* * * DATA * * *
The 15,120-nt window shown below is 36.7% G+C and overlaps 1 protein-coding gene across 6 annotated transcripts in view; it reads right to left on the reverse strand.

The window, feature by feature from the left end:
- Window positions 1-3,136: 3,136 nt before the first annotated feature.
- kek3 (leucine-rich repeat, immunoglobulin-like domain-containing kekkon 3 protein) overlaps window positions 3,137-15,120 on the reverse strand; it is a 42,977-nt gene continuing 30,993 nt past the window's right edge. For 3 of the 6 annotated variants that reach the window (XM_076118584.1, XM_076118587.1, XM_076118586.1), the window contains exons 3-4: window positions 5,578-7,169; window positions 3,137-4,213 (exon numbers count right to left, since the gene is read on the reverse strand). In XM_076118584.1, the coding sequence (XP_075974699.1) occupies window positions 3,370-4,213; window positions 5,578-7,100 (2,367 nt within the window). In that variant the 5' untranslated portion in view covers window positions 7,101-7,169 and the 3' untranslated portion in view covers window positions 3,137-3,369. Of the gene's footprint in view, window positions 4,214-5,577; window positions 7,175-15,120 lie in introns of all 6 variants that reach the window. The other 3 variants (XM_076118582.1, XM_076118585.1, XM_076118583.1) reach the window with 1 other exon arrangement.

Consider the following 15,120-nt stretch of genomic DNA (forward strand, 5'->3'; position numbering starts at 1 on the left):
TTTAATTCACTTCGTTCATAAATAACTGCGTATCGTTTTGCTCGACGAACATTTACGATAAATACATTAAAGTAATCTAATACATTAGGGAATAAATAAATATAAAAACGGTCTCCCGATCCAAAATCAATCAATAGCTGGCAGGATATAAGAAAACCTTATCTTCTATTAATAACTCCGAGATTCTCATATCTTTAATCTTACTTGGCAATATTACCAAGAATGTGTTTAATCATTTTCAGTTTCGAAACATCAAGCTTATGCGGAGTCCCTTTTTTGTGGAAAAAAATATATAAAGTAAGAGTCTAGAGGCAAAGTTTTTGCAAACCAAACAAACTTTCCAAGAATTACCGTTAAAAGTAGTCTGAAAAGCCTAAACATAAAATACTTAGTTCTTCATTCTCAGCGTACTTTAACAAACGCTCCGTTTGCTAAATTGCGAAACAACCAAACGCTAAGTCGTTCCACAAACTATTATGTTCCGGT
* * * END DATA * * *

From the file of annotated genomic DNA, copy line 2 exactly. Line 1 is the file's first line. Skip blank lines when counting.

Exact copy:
The window, feature by feature from the left end: